“Two men enter. One man leaves.”
At the time of this writing Mad Max Beyond Thunderdome is the last Mad Max movie in the post-apocalyptic saga of the former cop turned “renegade.” As in Mad Max and Road Warrior, Mad Max Beyond Thunderdome stars Mel Gibson in the title role of Max.
The movie starts with Max being robbed of his vehicle and camel team by a father/son team of aviators (Bruce Spence / Adam Cockburn) and left in the desert with small likelihood of survival. However, survival is Max’s stock in trade and he comes upon an “oasis” called Bartertown in the middle of the wasteland, a sort of post-apocalyptic city built around a trading post.
Max, who is on the trail of the thieves who robbed him, finds that his stolen vehicle and camels have turned up and are being traded in Bartertown. After proving that he is not someone to be pushed around, he is granted an interview with one of the powers within Bartertown: Aunty Entity (Tina Turner). After passing her "audition" she proposes a deal to him. If he eliminates a person posing a problem for her, she will see he gets his stolen material returned and has justice served upon the thieves.
As might be expected, the other power within Bartertown: Master/Blaster (Angelo Rossitto / Paul Larsson), isn’t going to just roll over and die. Master/Blaster is a duo of characters: a brainy dwarf and a masked giant. Together they control the energy production for Bartertown, producing methane from pig excrement.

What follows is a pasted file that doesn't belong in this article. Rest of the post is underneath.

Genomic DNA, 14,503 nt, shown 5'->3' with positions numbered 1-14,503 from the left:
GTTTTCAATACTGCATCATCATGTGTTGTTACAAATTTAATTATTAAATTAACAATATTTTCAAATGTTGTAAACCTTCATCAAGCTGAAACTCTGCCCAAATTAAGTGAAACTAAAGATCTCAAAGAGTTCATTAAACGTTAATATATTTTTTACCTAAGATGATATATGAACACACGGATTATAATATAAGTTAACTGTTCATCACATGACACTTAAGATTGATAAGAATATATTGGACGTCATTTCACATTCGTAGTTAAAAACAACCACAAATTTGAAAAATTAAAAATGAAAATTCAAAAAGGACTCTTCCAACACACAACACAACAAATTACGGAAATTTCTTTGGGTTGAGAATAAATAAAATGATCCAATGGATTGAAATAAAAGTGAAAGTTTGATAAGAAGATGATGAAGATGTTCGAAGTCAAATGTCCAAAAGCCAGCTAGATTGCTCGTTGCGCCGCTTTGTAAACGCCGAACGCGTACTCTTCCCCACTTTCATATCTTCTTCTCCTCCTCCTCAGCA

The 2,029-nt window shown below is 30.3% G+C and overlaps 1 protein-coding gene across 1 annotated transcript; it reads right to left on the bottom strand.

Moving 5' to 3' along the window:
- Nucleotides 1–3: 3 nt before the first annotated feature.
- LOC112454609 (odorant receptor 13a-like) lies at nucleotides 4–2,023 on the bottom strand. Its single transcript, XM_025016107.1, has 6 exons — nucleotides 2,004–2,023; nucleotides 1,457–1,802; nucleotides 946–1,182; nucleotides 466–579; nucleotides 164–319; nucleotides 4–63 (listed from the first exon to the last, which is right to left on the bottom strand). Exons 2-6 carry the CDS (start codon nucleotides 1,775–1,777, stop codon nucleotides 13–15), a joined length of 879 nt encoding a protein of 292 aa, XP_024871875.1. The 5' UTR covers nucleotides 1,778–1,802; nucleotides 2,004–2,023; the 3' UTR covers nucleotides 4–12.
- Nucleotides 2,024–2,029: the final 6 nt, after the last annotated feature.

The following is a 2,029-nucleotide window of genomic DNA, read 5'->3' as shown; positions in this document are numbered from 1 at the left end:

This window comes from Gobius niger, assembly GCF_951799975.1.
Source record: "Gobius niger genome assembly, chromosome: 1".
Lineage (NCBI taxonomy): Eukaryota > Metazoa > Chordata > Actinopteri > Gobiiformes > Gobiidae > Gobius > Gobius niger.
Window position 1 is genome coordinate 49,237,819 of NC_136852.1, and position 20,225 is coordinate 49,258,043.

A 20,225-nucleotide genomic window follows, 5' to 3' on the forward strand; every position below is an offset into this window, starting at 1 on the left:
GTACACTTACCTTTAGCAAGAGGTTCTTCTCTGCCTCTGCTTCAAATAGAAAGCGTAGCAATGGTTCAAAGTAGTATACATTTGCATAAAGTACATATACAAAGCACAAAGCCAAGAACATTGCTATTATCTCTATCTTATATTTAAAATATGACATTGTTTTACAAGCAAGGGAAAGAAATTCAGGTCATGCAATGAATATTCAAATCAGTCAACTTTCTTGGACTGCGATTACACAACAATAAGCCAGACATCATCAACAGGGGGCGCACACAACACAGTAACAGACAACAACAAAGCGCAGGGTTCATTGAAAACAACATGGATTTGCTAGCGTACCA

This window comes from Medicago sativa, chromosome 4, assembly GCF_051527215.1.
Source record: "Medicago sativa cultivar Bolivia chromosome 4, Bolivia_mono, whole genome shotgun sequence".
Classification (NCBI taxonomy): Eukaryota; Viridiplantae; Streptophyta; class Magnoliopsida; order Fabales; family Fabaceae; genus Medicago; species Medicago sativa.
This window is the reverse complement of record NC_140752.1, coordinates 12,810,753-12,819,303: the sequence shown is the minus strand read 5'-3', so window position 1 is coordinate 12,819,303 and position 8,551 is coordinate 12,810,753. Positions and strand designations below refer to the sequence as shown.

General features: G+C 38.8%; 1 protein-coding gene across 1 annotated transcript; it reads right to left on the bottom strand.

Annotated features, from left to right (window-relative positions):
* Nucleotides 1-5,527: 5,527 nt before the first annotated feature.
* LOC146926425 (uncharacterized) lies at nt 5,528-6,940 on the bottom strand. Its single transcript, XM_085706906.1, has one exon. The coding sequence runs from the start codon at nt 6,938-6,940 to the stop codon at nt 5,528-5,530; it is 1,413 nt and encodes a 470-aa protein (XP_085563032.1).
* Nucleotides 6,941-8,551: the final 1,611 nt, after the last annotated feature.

Master has come into possession of Max’s vehicle and is having a bomb attached to its undercarriage disarmed. Max challenges Master on the ownership of the vehicle and a conflict ensues. This brings on Bartertown’s interesting post-apocalyptic solution to the problem of such violence prone conflicts. Instead of having incidents escalate to wars, they have the two people in conflict settle their dispute in a personal “gladiatorial” style of combat within the Thunderdome: a sort of cage match.
I’m trying to avoid spoilers, so all I’ll say about the Thunderdome sequence is that it results in Max being exiled from Bartertown in a way that looks as though it will end his life, again back in the desert. However, after his mount is sucked into a sandy sinkhole and he loses consciousness, a young huntress comes upon him and drags him to her settlement – a sort of Neverland (ala Peter Pan) of "lost" boys and girls. They take him in, thinking he is their “promised messiah,” and nurse him back to health. Eventually, he leads a set of these young people against the stronghold of Bartertown.
There are some great action sequences in Mad Max Beyond Thunderdome and plenty of other appealing aspects too. Post-apocalyptic movies were more common during the cold war era as the possibility of a collapse of civilization after a nuclear holocaust seemed a very real possibility. The genre seems less flush with new offerings lately.
Although a fourth Mad Max movie (Mad Max IV: Fury Road) was (originally read: is currently) listed by the Internet Movie Data Base as being in production, that listing no longer exists (originally read: its status is nebulous). In 2003 Mel Gibson was still reported to be planning on reprising his role of Max from the first three movies, but there is not much recent information available about this possibility. However, if you are looking for a good Action/SF film available today, with some insight into human nature and what is required to produce the stability that can lead to civilization, Mad Max Beyond Thunderdome may suit your desires admirably.